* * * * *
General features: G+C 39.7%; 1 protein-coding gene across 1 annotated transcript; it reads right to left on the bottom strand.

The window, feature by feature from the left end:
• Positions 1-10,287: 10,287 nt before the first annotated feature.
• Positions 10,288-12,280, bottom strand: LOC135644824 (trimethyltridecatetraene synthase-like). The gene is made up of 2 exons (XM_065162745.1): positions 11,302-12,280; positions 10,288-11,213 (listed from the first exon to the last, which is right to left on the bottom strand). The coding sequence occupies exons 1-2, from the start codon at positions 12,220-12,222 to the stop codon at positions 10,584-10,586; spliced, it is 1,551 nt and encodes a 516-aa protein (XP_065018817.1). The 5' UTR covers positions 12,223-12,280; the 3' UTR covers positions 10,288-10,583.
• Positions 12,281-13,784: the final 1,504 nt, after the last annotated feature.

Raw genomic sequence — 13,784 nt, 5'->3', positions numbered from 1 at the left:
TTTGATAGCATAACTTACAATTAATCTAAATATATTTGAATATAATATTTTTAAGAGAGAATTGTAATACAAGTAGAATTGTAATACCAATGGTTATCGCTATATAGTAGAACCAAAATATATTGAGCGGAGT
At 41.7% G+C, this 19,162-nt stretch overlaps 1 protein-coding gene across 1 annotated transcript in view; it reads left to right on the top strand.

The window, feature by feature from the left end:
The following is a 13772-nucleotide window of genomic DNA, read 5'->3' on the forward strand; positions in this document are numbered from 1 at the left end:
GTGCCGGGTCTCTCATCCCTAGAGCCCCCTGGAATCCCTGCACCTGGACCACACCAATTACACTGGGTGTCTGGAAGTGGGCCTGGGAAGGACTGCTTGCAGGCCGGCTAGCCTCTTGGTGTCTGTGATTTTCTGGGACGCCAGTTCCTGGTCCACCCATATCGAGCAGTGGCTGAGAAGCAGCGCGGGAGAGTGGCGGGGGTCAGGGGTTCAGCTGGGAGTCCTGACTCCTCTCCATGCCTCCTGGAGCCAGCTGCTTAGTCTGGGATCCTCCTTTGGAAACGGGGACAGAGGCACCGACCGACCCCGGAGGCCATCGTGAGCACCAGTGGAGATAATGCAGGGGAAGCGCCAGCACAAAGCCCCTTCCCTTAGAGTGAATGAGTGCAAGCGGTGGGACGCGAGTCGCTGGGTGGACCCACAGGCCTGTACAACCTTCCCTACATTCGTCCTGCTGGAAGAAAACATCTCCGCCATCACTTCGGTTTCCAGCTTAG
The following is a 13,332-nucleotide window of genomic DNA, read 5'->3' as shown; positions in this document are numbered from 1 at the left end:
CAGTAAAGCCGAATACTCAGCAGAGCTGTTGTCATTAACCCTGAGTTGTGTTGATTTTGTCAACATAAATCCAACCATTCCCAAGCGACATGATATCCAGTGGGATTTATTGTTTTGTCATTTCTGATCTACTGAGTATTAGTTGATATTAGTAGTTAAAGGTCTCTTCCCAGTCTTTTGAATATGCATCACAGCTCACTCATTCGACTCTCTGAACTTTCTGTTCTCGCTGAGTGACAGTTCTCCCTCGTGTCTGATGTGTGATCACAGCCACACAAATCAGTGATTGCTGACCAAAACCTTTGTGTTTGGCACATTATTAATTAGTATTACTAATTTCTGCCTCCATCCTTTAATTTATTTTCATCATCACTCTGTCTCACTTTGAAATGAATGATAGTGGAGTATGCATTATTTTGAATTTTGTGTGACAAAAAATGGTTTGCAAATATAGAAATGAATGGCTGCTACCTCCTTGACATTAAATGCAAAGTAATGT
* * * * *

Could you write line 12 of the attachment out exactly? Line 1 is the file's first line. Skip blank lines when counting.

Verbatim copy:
The following is a 13,332-nucleotide window of genomic DNA, read 5'->3' as shown; positions in this document are numbered from 1 at the left end: